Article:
116. The Applicant was the only witness to testify in support of his case and testified under oath that he started the employment as an educator around June 1995 at Limpopo provincial department of Education, and around January 2017, he joined the Respondent, Gauteng Provincial department of Education, earning a basic monthly salary.
117. He is a teacher with 23 years of services, he was teaching two classes of grade 10, three classes of grade 11, four classes of grade 12 and was a class manager for grade 9.
118. He was served with the notice to attend disciplinary hearing and the charges as per page 10.
119. He did not ask the girl leaner, Tinyiko Rosita Xaba, to visit his house.
120. He ask the learner, Tinyiko Rosita Xaba, to give him, her cell phone number, for educational purposes, because she was absent from school for few days. Adelaide Mukoma was assisting her to catch up for few days she was not in class.
121. For more than twenty years as a teacher, he never asked any learner to visit his home, equally he does not know of any policy that prohibit any learner from visiting a teacher at home.
122. He does not know what section 18(1) (q) of the Employment of Educators Act 76 of 1998 entails, and there was no evidence by any witnesses of what that sections provides.
123. Tinyiko Rosita Xaba never gave him her cell phone numbers.
124. There was no evidence that he look at Keitumetse buttocks in a suggestive manner, she was dressed to cover her private parts or her body.
125. The chairperson of the disciplinary hearing was biased and did not find any wrongdoing on his part but passed a verdict of guilty. The issue of pointing his tongue at the thighs of Tinyiko, and conversation about pregnancy of Keitumetse was not canvassed during the disciplinary process.
126. There was no existence of the rule that was breached and does not know of any of the rules with regards to his charges
127. The Respondent failed to adhere to consistent application of discipline. There is a teacher, Sethe, at a school at Alexandra, who told him that he was given two months suspension without salary after taking a girl learner to his private room.
128. During cross examination, he conceded that he was not aware of the charges that were preferred against Sethe, and was not aware of any evidence and witnesses that were called and what their testimony was.
129. He equally conceded that saying I love you to the girl learners was not wrong as he loves all his learners.
130. There was no training at school level about SACE and does not remember any training, plus there is no attendance register to prove that he attended such training.
131. He visited the learner’s home when the learner lost her mother.
132. Most of his peers are astonished by the dismissal and are of the view that the principal and or the Respondent should have handle this matter differently without the disciplinary process.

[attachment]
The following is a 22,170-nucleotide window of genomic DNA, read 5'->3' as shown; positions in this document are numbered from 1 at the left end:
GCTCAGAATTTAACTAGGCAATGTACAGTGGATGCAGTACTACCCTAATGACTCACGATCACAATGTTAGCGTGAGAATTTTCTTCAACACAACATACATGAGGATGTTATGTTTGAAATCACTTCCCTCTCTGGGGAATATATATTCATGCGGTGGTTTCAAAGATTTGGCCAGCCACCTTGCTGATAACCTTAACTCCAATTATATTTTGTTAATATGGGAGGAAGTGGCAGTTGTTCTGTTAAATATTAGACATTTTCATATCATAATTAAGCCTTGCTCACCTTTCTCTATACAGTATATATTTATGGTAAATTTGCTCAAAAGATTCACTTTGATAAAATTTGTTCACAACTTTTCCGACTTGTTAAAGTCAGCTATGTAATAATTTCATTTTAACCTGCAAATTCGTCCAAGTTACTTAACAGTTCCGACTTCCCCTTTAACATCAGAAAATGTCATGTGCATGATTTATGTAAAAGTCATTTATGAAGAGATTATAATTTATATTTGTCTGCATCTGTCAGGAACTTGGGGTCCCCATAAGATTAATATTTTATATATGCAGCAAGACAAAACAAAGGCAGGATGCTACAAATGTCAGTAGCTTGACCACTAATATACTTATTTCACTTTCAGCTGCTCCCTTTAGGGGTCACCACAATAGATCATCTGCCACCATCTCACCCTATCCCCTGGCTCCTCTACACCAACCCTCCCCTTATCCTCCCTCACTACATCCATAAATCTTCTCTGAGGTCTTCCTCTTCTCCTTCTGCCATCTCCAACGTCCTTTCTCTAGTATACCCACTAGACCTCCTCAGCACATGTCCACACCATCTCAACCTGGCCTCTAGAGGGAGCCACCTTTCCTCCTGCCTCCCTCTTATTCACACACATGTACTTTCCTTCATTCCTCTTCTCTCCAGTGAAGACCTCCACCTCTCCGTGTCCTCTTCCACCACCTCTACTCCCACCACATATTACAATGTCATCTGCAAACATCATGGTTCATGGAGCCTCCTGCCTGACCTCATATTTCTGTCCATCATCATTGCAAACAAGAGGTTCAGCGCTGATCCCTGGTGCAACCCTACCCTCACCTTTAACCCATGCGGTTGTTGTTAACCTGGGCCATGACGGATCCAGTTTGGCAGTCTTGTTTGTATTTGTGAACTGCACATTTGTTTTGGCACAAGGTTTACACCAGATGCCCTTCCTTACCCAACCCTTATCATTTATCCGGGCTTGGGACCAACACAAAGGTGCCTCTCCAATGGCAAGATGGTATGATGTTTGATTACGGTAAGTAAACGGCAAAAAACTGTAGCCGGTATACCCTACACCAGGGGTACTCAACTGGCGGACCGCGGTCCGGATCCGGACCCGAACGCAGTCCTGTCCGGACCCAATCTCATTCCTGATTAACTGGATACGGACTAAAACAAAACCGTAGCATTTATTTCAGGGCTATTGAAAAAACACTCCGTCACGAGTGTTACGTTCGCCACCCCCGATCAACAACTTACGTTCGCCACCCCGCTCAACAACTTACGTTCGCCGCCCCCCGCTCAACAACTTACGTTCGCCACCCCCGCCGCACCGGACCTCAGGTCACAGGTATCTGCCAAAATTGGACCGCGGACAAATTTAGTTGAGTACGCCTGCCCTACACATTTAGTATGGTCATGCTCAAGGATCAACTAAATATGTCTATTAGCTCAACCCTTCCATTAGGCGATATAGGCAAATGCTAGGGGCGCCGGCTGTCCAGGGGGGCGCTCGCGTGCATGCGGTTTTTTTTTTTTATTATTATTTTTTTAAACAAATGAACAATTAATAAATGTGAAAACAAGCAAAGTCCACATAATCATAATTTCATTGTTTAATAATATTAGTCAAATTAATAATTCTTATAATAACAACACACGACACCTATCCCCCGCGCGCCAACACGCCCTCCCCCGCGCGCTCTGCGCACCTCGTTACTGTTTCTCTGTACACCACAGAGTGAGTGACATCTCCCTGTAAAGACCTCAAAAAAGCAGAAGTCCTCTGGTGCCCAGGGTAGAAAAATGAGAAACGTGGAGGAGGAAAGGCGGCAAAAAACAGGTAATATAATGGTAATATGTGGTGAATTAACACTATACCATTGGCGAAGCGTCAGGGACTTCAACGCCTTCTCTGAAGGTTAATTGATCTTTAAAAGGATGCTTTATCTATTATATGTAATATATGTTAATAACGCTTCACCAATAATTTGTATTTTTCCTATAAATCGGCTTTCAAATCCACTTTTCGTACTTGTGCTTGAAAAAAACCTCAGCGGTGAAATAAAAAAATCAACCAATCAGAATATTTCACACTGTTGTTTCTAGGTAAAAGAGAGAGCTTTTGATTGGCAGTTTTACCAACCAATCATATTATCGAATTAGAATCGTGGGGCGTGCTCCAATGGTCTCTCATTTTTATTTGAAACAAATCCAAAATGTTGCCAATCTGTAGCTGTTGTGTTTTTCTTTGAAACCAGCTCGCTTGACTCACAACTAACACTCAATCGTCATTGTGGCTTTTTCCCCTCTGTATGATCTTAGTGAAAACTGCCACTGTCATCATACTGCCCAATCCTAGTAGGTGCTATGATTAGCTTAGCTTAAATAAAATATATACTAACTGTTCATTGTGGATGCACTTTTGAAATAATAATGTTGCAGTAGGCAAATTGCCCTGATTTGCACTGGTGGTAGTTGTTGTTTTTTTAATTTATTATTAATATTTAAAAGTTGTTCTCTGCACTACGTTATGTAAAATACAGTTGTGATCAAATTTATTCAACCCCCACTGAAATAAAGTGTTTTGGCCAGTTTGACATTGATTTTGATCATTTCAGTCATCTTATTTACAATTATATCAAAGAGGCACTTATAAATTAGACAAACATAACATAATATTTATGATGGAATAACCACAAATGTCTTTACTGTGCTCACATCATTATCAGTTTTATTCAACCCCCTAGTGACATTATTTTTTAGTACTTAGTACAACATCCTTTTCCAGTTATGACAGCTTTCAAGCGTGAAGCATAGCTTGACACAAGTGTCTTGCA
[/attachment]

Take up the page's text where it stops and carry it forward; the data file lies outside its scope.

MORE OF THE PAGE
133. The prayer sought by the Applicant was retrospective reinstatement.


134. In considering the merits of this dispute, I had regard to the provisions of the LRA, the ELRC Dispute Resolution Procedure, and the Code of Good Practice: Dismissal (the Code) of the LRA and relevant case law.
135. Everyone has the right to a fair labour practices. This cardinal principle is enshrined in section 23 of the Constitution of the Republic of South Africa Act 108 of 1996. This right is well entrenched by section 185 of the LRA, which provide the right not to be unfairly dismissed or subjected to unfair labour practices.
136. In the case of Sidumo and another v Rustenburg Platinum Mines (Pty) Ltd and others (2007) 28 ILJ 2405 (CC) 2007) 12 BLLR 1907 (CC), the court held that, “one of the primary objects of the LRA is to give effect to and to regulate the fundamental rights conferred by section 23 of the Constitution, including the right to fair labour practices enshrined in section 23(1).
137. There was an agreement between the Applicant’s legal representative and the Respondent’s representative that the Applicant can be legally represented by his legal representative.
138. Section 188 of the LRA provides that an employee’s dismissal will be unfair if the employer fails to prove that the dismissal was for a fair reason and that it was effected in accordance with a fair procedure.
139. In terms of section 192 of the LRA, the employee must prove that he was dismissed and the employer then bears the onus to prove that the dismissal was fair.
140. The dismissal of the Applicant was not in dispute; both the Respondent’s representative and the Applicant’s legal representative confirmed that the Applicant was dismissed.
141. Procedural fairness and substantive fairness was in dispute.
142. An arbitration is a new (de novo) hearing, which means that the evidence concerning the reason of the Respondent’s decisions (which is challenged or in dispute) is heard afresh. That means I must determine the fairness of the Respondent’s decision on the evidence admitted and submissions made at the arbitration.
143. A teacher or an educator is defined by the Employment of Educators Act, as any person appointed exclusively perform extracurricular duties, who teaches, who educates, educate or trains other persons or who provides professional educational services, including professional educational therapy and educational psychological services at a school.